- NORTH NIAS
- THINGS TO SEE
- THINGS TO DO
- GETTING HERE
- WHERE TO STAY
The first tourists to arrive in North Nias were long-distance sailors exploring the west coast of Sumatra. By word of mouth it became known in the sailing community that both Lahewa and Afulu harbours offers good and protected anchorage. Since Lahewa and Afulu were listed in the yachting bible 101 Anchorages within the Indonesian Archipelago the number of visiting sailing boats have steadily increased. Today many sailors cruising Indonesia prefer the west coast of Sumatra as the east coast and the Malacca Strait is becoming increasingly crowded. Most sailors visiting North Nias come with their own boat, but it is also sometimes possible to join a sailing charter boat as a guest.
N 1.398303°, E 97.172028°
Lahewa harbour is located inside a large, very protected lagoon. The lagoon is between 15-18 meters deep with mud bottom, making anchorage safe and easy. During rough weather it is an ideal location for shelter. Since reconstruction after the 2005 earthquake, the harbour has a new pier and today Lahewa is an excellent place both for safe anchorage and stocking up on supplies. Some sailors dock right next to the pier, but most choose to anchor further out in the Lagoon. Lahewa harbour officials have received positive feedback on several online sailing forums for being friendly, courteous and helpful. Even though Lahewa is basically a large village with very few English speakers, sailors will be able to get fuel, supplies and fresh vegetables and fruit here. Other services available are basic repairs, bank, internet, massage and transport to Gunung Sitoli.
N 1.26093° E 97.24285°
Afulu is another great choice for sailors visiting North Nias. Like Lahewa, Afulu is a large, protected lagoon with safe anchorage. There is a small pier here, but it is difficult to access and most boats anchor in the northern end of the lagoon just off the beach. Afulu village is 5 minutes’ walk inland from the pier, where fresh vegetables and fruit and other basic supplies can be found. There are several famous surf waves in this area and during May to October surf charter boats often anchor here. This lagoon is very scenic and it’s a great place to spend a few days.
If you need help with anything contact Mr Darius or his brother Makmur at their shop ‘Toko Darus’ in the village. The brothers speak some English and often helps visiting sailors and surfers.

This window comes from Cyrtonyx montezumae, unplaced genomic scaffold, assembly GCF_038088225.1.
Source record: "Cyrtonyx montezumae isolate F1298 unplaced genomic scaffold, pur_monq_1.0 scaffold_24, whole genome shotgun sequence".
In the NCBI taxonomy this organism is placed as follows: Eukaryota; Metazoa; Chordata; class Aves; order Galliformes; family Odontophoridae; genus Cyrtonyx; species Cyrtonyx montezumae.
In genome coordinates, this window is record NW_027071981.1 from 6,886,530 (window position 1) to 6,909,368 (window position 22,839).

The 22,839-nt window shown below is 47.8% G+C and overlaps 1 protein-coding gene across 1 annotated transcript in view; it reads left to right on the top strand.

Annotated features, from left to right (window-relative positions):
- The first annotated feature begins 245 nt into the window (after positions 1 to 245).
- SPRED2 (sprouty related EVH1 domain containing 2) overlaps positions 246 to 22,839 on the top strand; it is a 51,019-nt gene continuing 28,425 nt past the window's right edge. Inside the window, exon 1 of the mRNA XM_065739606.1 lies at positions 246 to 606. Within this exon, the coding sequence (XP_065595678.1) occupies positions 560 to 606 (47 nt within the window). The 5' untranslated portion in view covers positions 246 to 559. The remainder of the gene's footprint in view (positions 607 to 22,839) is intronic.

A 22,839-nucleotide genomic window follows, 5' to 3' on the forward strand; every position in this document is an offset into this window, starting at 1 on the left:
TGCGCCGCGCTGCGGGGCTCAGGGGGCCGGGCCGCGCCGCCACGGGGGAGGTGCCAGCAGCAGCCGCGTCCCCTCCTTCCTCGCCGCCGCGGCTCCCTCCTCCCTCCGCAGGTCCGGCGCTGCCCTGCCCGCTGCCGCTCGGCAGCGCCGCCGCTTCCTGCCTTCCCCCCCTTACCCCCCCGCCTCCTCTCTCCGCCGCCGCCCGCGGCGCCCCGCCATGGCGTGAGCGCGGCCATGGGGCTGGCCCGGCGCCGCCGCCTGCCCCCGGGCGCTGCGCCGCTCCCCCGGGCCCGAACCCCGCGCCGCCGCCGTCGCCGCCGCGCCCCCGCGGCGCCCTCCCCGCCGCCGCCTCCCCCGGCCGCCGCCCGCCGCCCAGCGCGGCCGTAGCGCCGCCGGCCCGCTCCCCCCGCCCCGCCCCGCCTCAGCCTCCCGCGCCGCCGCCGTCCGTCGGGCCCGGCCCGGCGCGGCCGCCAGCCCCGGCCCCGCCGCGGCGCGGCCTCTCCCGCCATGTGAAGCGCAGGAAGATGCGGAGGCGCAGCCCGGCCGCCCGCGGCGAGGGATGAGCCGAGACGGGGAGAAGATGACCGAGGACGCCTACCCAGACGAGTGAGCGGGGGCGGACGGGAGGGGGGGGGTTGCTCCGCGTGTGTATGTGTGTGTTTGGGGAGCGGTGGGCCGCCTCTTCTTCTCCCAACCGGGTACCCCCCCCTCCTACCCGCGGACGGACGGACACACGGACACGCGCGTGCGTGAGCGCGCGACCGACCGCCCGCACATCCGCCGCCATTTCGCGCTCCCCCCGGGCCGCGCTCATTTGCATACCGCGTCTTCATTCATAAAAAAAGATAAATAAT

N 1.22191°, E 97.09294°
Wunga Island is a true paradise island west of Afulu. Wunga used to be two separate islands and there was good anchorage between them. But after the 2005 earthquake and 2 meter land uplift, the Islands are now connected. The large lagoon is incredibly beautiful but it’s too shallow for most sailing boats to enter. Today most boats anchor just outside the entrance to the lagoon. If the weather is rough, Afulu is a better option. But if the weather is good, this is a great place to spend a day or two. Use a dinghy to enter the lagoon and explore the beaches around the lagoon.
N 1.51034°, E 97.42496°
Teluk Bengkuang is a small protected lagoon with good anchorage. This used to be an active harbour before the roads to North Nias was built and local fishermen use this lagoon for anchorage. There is a small beach with a restaurant here. On Sundays it is a popular place with local people. Some good snorkelling can be had here.
N 1.51297°, E 97.37548°
Teluk Siabang is a large protected lagoon with good anchorage. Local fishermen use this lagoon and there is a small pier here. It’s a good place for spending a quiet night. While it is a beautiful and peaceful place, there are no facilities here.
If you want to know more about sailing and safe anchorages around Nias look here.
Lahewa was a very sheltered anchorage. We chose to anchor in view of the wharf in good holding mud 7-20 meters deep. We brought “Erica” alongside this very good wharf and siphoned fuel into our tanks.
It was so very calm in Lahewa Lagoon. No swell, no waves, no wakes. It was so peaceful: the songbirds in the trees, a fisherman played some music that sounded nearly Polynesian, and another fisherman sang some pleasant songs. We felt we were a million of miles from anywhere, in a hidden little corner of the lagoon.
Afulu was a great stop for us. Kevin introduced us to Makmur – a hard-working entrepreneur who helps out cruisers whichever way he can. He got us: SIM cards, diesel; and – hurray –two large yummy lobsters.
Lahewa is a good anchorage offering good protection. It’s very peaceful too and the only people that came by wanted to practice their English. We enjoyed the good internet connection. We went ashore here in search of bananas.
Lahewa is a very protected harbor on the NW tip of the Island. Entering via the northwest entrance stay close to the shore to the east as you first enter the reef. The channel then curves to the east and deepens. Lahewa bay then opens to the south. Anchor in mud in approx. 18m.
The Lahewa Harbour master was a friendly young fellow, as were the two officers in charge of the boat, and he simply wanted to see our papers and ask us what our business was .We gave them a tour, then they left without asking for a fee.